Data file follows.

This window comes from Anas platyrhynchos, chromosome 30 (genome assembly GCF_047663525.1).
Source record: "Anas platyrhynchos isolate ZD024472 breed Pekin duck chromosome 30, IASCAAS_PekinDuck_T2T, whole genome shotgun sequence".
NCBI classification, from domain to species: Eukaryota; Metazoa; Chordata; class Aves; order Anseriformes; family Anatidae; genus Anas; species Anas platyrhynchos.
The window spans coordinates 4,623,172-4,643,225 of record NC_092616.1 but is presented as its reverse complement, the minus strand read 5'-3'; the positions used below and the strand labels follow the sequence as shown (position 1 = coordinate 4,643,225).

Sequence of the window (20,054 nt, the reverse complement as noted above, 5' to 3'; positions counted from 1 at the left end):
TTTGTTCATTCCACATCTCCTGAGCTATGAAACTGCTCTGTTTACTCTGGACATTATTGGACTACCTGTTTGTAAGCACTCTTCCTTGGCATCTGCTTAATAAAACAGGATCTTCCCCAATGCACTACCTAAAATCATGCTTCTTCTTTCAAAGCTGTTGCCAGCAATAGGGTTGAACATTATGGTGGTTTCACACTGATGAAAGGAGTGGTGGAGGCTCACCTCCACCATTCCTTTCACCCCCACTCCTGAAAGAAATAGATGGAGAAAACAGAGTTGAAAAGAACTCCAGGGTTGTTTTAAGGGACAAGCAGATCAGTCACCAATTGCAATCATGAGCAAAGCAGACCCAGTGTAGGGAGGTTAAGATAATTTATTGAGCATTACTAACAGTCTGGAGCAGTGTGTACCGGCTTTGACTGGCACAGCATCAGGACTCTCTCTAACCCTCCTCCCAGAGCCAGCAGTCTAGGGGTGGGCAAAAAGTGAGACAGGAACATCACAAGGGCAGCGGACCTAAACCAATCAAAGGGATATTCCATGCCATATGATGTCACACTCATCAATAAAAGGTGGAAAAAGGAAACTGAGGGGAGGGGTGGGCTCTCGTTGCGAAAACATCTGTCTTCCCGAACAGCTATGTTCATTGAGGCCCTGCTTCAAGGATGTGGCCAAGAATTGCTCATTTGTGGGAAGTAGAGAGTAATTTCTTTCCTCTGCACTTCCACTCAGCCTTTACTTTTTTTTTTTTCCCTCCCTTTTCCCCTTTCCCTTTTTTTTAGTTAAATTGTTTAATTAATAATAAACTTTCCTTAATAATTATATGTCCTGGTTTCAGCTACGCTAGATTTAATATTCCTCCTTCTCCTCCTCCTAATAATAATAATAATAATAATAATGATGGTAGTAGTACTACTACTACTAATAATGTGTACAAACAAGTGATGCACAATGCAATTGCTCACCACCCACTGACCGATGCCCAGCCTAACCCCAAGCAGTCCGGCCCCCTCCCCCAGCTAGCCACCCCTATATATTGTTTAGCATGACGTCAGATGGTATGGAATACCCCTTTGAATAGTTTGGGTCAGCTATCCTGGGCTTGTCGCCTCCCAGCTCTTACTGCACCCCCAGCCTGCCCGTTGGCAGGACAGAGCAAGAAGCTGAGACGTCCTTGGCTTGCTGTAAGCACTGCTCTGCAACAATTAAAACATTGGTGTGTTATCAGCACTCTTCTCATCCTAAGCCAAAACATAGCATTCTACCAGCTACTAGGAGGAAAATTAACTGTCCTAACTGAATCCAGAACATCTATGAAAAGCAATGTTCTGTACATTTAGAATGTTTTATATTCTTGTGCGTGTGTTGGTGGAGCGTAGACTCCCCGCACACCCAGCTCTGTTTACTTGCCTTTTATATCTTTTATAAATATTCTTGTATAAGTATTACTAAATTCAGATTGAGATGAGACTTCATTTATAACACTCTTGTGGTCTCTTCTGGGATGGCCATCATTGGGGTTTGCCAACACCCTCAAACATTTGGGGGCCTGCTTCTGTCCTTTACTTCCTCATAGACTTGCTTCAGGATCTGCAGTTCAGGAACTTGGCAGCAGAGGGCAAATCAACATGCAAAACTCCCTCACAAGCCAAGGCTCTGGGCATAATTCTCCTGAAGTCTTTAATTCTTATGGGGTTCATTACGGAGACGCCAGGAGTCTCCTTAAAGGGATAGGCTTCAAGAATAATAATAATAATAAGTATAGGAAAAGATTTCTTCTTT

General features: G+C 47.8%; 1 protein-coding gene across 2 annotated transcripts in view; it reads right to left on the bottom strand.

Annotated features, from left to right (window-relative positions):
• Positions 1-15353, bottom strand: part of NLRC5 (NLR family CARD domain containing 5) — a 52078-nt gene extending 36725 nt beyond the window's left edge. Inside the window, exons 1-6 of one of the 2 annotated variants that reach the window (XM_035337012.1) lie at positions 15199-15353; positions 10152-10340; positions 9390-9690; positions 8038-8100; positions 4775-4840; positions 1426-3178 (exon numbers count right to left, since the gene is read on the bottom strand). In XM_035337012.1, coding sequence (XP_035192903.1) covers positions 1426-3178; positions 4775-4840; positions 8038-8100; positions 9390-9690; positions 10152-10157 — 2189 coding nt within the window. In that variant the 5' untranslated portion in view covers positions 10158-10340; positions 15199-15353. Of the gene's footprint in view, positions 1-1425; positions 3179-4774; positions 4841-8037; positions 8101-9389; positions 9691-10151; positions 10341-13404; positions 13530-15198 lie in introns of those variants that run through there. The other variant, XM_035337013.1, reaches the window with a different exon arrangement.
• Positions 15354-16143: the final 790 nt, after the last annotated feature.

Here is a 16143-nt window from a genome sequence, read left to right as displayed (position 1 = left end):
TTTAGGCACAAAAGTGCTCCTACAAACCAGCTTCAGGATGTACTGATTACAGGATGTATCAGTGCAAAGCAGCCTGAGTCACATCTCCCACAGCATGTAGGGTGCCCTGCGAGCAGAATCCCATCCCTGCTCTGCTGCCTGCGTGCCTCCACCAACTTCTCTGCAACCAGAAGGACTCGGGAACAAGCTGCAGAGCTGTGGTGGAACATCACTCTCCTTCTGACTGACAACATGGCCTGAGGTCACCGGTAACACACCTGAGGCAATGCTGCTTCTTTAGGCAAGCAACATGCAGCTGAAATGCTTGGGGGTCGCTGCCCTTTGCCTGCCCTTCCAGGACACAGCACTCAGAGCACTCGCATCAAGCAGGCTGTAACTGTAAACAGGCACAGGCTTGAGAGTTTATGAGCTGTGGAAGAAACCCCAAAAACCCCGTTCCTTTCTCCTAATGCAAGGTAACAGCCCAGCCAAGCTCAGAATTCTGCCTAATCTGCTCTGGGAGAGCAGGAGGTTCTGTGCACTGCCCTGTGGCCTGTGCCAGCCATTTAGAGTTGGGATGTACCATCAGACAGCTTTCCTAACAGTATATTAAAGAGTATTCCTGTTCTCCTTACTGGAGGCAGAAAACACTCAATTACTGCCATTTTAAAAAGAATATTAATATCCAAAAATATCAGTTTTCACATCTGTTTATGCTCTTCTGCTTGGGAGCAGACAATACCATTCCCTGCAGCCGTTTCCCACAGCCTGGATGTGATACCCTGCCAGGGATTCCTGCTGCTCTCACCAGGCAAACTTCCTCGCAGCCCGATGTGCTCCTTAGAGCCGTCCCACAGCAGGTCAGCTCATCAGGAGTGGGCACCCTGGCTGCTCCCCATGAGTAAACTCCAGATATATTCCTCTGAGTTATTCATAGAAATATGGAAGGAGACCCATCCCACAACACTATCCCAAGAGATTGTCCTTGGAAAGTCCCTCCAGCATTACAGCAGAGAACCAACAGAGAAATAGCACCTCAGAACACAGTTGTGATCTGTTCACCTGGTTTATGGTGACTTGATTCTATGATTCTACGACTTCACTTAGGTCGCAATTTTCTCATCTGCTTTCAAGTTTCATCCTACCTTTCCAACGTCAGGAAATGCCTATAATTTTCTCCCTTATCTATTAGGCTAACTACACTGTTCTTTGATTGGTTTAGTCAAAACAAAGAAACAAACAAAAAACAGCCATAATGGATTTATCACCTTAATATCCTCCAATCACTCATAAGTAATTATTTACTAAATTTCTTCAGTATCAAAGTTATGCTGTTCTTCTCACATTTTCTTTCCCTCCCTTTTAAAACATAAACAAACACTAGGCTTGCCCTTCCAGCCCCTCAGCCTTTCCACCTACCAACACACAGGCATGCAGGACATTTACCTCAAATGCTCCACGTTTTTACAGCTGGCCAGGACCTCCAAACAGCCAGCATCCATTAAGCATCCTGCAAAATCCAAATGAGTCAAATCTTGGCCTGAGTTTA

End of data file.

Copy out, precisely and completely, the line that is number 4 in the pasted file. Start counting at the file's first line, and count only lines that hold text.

The window spans coordinates 4,623,172-4,643,225 of record NC_092616.1 but is presented as its reverse complement, the minus strand read 5'-3'; the positions used below and the strand labels follow the sequence as shown (position 1 = coordinate 4,643,225).